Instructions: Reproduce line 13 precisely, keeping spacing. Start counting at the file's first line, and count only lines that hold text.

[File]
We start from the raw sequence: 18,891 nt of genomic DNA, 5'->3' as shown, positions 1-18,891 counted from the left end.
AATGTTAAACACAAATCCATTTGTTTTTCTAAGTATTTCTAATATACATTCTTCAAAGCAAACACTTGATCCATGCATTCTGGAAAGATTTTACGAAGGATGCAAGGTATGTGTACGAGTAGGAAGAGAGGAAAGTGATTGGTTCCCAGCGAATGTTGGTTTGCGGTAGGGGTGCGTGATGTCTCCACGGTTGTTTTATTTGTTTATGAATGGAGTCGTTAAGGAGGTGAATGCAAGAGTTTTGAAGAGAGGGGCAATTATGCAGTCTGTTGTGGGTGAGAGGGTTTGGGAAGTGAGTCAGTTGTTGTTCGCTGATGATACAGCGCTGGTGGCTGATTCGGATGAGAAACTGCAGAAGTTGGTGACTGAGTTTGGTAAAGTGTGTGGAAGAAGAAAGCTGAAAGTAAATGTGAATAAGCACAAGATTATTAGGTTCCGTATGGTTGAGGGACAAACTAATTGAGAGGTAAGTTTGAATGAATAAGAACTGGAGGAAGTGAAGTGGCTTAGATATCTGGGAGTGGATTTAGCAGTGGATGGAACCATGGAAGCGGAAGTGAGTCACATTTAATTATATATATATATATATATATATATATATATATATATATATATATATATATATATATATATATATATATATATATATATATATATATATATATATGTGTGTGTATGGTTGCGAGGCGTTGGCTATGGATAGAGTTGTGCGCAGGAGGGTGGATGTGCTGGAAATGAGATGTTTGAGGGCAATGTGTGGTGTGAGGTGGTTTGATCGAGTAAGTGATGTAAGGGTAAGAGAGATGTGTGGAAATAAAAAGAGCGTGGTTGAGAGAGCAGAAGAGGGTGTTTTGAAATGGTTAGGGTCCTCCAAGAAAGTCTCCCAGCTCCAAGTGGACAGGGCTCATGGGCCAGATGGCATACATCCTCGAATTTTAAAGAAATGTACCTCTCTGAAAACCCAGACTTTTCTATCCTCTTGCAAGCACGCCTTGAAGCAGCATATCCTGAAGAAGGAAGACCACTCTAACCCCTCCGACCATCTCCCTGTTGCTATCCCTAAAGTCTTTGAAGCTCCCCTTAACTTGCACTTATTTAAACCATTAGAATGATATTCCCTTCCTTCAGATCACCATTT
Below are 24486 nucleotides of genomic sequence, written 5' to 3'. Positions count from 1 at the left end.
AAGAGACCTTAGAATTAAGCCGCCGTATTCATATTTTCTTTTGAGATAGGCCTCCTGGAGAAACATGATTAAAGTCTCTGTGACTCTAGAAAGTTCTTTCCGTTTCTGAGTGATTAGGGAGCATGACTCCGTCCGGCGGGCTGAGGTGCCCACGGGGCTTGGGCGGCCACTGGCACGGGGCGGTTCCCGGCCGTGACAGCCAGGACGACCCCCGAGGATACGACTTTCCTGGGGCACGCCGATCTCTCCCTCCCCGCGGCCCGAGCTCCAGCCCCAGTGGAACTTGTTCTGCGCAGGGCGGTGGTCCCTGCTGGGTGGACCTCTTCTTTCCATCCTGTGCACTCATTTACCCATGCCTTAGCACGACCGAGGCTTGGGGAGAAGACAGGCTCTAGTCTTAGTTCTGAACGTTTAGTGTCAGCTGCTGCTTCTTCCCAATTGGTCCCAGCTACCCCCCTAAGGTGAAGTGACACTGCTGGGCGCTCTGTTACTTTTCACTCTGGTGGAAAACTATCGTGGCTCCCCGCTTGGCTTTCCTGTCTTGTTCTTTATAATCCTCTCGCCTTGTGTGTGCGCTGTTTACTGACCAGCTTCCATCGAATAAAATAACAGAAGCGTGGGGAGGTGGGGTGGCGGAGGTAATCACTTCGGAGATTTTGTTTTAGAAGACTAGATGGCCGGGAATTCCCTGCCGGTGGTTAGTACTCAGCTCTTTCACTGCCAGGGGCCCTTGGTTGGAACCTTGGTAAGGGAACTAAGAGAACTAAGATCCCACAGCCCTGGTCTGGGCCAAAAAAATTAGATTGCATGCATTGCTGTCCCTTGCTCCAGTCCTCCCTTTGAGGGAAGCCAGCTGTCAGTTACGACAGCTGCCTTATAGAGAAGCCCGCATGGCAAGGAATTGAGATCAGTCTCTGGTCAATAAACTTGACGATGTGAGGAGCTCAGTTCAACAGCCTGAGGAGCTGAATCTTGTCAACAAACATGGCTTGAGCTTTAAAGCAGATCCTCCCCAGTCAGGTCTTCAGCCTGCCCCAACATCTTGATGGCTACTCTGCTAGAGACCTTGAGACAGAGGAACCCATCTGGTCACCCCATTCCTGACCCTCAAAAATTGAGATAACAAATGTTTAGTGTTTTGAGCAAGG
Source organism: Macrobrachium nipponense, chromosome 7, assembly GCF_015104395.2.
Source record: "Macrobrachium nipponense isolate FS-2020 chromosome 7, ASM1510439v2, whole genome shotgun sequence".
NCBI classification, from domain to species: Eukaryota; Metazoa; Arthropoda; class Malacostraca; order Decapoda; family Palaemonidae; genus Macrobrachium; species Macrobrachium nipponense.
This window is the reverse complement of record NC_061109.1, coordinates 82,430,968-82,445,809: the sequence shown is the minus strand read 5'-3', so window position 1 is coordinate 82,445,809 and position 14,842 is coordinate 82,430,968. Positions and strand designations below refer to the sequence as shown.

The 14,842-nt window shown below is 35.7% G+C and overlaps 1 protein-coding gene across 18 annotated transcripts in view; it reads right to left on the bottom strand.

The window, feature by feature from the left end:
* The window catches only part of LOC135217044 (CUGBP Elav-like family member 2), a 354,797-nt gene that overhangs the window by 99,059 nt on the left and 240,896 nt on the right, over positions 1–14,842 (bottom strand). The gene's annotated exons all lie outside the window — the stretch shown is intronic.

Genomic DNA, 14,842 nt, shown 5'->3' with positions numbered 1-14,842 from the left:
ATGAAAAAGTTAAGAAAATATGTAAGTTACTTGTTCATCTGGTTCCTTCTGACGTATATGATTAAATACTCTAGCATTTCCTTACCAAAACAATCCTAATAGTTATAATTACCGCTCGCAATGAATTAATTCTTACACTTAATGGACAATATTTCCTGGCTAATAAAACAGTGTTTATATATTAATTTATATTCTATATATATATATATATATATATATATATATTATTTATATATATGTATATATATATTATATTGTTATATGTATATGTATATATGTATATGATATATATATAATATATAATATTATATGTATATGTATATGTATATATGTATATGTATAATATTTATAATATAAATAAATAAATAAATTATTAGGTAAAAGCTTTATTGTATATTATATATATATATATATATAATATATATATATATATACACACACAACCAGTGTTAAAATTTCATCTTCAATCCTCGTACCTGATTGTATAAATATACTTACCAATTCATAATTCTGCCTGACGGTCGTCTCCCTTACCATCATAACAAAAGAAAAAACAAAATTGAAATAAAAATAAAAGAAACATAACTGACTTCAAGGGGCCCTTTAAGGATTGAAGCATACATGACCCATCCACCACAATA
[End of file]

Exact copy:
ATGAAAAAGTTAAGAAAATATGTAAGTTACTTGTTCATCTGGTTCCTTCTGACGTATATGATTAAATACTCTAGCATTTCCTTACCAAAACAATCCTAATAGTTATAATTACCGCTCGCAATGAATTAATTCTTACACTTAATGGACAATATTTCCTGGCTAATAAAACAGTGTTTATATATTAATTTATATTCTATATATATATATATATATATATATATATATTATTTATATATATGTATATATATATTATATTGTTATATGTATATGTATATATGTATATGATATATATATAATATATAATATTATATGTATATGTATATGTATATATGTATATGTATAATATTTATAATATAAATAAATAAATAAATTATTAGGTAAAAGCTTTATTGTATATTATATATATATATATATATAATATATATATATATATACACACACAACCAGTGTTAAAATTTCATCTTCAATCCTCGTACCTGATTGTATAAATATACTTACCAATTCATAATTCTGCCTGACGGTCGTCTCCCTTACCATCATAACAAAAGAAAAAACAAAATTGAAATAAAAATAAAAGAAACATAACTGACTTCAAGGGGCCCTTTAAGGATTGAAGCATACATGACCCATCCACCACAATA